"The Necklace" is a difficult story to read. If you think about it, it's about nonstop suffering, caused by the cruelty of life and chance. At the opening, we meet Mathilde, the classic dissatisfied housewife, who spends her days weeping about how boring and shabby her life is. Mathilde finds one moment of real joy when she goes to a ball, but chance is cruel. Her happiest night becomes her worst nightmare when she loses the diamond necklace she borrowed. Then she and her husband experience a very different sort of suffering: the suffering of real poverty. And all of this is just the buildup to one devastating ending…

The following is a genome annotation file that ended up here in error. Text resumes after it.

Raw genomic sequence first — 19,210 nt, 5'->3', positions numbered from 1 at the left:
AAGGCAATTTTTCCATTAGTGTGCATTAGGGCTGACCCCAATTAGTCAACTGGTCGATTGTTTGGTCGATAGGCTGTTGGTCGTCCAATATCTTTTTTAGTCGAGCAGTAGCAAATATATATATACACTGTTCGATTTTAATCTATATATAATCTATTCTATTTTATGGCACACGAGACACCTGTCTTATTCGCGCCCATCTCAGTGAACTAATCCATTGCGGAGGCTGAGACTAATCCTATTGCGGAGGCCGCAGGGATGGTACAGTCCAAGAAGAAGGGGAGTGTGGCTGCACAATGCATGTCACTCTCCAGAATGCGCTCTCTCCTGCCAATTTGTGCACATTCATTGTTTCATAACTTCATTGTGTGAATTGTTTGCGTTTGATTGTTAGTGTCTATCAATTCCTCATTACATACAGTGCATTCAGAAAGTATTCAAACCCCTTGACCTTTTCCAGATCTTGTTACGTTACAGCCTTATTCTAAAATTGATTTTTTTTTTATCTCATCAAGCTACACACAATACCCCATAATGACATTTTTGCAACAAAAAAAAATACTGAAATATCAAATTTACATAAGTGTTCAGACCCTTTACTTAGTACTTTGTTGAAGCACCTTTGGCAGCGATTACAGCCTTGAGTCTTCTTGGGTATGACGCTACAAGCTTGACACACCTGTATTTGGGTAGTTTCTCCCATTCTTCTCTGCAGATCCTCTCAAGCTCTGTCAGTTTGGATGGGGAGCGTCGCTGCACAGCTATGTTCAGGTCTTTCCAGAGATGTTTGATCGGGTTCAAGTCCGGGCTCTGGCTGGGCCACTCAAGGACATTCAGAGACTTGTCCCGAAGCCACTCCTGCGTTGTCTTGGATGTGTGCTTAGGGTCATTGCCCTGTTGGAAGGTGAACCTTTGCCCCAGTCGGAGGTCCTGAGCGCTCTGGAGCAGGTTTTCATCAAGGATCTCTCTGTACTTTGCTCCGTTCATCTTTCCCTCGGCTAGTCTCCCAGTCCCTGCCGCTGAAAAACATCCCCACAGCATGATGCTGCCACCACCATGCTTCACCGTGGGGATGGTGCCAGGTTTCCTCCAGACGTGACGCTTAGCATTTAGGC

Questions About Suffering
- Why is Mathilde so unhappy at the beginning of the story?
- What is responsible for Mathilde's unhappiness? Is it her own fault, or is it the fault of her circumstances?
- Is Mathilde's suffering worse when she's a poor woman? In what ways might it be, and in what ways might it not be?
- With all the suffering in "The Necklace," would you say the story takes a bleak view of life?
Chew on This
Mathilde is responsible for her own suffering; she just refuses to be happy.
Mathilde suffers less when she's poor than when she was comfortable but dissatisfied.